Replacing simple factories with Func<TResult> delegate

I’ve recently noticed the emergence of a recurring pattern in my code. Each project has the same class in it, and this duplication has really been bothering me. The solution to this repetition just hit me this morning while I was reading Jon Skeet’s “C# In Depth.”

First, let me illustrate the pattern I was using and why it’s a problem.

I’ve been refactoring 1-tiered legacy code into something testable. This has involved creating a data layer class, typically called DataProvider which implements an IDataProvider interface so that I can easily mock out the data access.  Now, because any kind of data access is extremely likely to have unmanaged resources, IDataProvider extends IDisposable.

    public interface IDataProvider : IDisposable
    {
        string GetFoo(int id);
        // imagine more members
    }

    public class DataProvider : IDataProvider
    {

        private readonly DatabaseContext _context;

        public DataProvider(string connectionString)
        {
            _context = new DatabaseContext(connectionString);
        }

        public string GetFoo(int id)
        {
            return _context.Foos.Where(x => x.Id == id);
        }

        // imagine more members

        public void Dispose()
        {
            if (_context != null)
            {
                _context.Dispose();
            }
        }
    }

This is good, but in order to take advantage of IDisposable in my Controller or Presenter, I need to create a concrete instance of the class each time I go to access the persistence layer.

    public class Presenter
    {
        private readonly IView _view; 

        public Presenter(IView view)
        {
            _view = view;
        }

        private SetDefaultFoo()
        {
            using (var provider = new DataProvider("some connection"))
            {
                _view.Foo = provider.GetFoo(1);
            }
        }
    }

Which means I still can’t put the presentation/business logic under test without hitting the database. To get around this, I created a very simple factory whose sole purpose is to return a new instance of DataProvider.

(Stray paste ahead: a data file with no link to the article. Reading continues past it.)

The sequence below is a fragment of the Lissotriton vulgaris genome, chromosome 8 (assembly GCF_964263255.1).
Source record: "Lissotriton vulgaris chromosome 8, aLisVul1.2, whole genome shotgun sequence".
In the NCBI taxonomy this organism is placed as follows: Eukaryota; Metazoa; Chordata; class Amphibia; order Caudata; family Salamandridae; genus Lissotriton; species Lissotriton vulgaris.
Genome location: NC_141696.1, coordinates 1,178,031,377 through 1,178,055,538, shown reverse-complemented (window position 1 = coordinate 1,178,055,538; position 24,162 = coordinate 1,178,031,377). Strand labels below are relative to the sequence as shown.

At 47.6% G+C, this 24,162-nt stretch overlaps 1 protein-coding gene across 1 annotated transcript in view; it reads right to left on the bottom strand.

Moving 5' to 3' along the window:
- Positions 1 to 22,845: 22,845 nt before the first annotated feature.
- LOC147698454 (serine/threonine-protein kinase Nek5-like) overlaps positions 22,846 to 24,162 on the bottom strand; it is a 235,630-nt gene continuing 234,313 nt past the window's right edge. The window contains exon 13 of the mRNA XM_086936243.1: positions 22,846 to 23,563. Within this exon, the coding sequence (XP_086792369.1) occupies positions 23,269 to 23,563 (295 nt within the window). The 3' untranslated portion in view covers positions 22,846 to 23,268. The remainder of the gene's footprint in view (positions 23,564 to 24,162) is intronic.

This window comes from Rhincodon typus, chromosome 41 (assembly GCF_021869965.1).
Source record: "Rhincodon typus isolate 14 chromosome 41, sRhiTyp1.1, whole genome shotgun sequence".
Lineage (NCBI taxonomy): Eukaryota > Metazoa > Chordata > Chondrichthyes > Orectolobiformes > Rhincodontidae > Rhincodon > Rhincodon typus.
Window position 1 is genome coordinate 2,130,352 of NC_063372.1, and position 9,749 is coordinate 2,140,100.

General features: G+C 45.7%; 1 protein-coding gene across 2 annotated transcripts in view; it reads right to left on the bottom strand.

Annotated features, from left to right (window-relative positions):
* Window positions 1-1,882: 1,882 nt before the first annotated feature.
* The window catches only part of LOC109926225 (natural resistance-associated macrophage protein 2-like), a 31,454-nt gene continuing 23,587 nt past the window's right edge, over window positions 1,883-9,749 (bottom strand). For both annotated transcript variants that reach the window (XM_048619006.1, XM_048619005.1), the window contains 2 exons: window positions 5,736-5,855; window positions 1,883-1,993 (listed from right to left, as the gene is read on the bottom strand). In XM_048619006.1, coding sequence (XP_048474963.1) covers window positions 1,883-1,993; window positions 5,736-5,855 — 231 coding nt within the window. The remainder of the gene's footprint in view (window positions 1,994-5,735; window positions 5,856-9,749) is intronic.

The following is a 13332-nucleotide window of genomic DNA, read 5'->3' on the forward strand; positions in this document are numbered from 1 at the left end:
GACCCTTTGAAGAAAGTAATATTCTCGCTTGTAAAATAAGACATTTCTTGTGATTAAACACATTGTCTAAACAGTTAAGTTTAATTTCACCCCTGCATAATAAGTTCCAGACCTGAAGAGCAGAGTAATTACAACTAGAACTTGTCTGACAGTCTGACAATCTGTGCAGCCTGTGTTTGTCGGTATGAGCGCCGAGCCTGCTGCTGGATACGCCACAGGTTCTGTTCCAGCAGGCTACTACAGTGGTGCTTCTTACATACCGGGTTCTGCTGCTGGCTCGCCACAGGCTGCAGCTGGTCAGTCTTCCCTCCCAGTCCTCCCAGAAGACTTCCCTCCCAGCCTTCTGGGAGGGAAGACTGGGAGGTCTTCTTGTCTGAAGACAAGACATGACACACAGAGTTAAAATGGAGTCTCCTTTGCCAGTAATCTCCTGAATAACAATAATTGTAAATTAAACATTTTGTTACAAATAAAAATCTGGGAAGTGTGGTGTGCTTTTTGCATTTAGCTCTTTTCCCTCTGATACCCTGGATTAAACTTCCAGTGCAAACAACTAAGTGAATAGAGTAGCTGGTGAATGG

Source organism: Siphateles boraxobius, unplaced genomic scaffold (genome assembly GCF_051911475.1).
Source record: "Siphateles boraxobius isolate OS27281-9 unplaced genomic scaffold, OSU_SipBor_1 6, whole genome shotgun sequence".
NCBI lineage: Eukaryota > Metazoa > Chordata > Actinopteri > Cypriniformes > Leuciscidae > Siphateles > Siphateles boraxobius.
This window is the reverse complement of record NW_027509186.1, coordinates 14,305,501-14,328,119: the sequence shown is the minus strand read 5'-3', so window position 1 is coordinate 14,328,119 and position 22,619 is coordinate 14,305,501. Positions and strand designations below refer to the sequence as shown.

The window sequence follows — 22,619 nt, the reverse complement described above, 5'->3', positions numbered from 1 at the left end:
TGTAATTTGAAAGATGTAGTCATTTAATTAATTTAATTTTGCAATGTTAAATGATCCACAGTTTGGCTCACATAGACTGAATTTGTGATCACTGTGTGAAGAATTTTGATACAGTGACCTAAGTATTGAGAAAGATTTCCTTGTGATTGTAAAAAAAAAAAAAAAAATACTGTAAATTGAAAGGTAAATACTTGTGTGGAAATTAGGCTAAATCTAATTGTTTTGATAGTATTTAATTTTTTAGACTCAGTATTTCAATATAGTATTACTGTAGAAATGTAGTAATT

public interface IDataProviderFactory
    {
        IDataProvider CreateProvider(string connectionString);
    }

    public class DataProviderFactory : IDataProviderFactory
    {
        public IDataProvider CreateProvider(string connectionString)
        {
            return new DataProvider(connectionString);
        }
    }

This also implements an interface for easy mocking.

        [TestMethod]
        public void SomeTest()
        {
            var provider = new Mock<IDataProvider>();
            var factory = new Mock<IDataProviderFactory>();
            factory.Setup(f => f.Create()).Returns(provider.Object);

            var view = new Mock<IView>();

            //some more set up

            var presenter = new Presenter(view.Object, factory.Object);

            //some assertions
        }

Where our Presenter now looks like this.

    public class Presenter
    {
        private readonly IView _view;
        private readonly IDataProviderFactory _factory;

        public Presenter(IView view, IDataProviderFactory factory)
        {
            _view = view;
            _factory = factory;
        }

        private SetDefaultFoo()
        {
            using (var provider = _factory.CreateProvider("someconnection"))
            {
                _view.Foo = provider.GetFoo(1);
            }
        }
    }

So, now I’ve cleanly separated the data layer implementation from the presentation logic, just like I’ve done before for other purposes. However, each project has a unique IDataProvider, so the factory class can’t be referenced from a common library. I’ve found myself copy/pasting the factory class into each project, which is the worst kind of sin.

So, how do we fix this?

Well, we could use an IoC container, or pass a type argument into the factory. Those are viable solutions, but I don’t want the overhead of an IoC framework right now and I’m also not quite yet in a position to share code across these projects. So, I need a factory (for now). This can be solved relatively easily though by using a Func<TResult> instead of a handwritten factory, because Func<TResult> basically is a factory.

    public class Presenter
    {
        private readonly IView _view;
        private readonly Func<IDataProvider> GetDataProvider;

        public Presenter(IView view, Func<IDataProvider> providerFactoryFunc)
        {
            _view = view;
            GetDataProvider = providerFactoryFunc;
        }

        private SetDefaultFoo()
        {
            using (var provider = GetDataProvider())
            {
                _view.Foo = provider.GetFoo(1);
            }
        }
    }

Which gets called like so.

    class Test
    {
        [TestMethod]
        public void SomeTest()
        {
            var provider = new Mock<IDataProvider>();
            var factory = () => provider.Object;

            var view = new Mock<IView>();

            //some more set up

            var presenter = new Presenter(view.Object, factory);

            //some assertions
        }
    }

Completely removing any need for a special factory class at all.

Hopefully this shows that there’s more than one way to skin a cat and that delegates are an extremely powerful technique when used properly. Often, half the battle is remembering that it’s one of the tools in your box. If you’ve never used the Func type before, DotNetPearls has some really useful examples.

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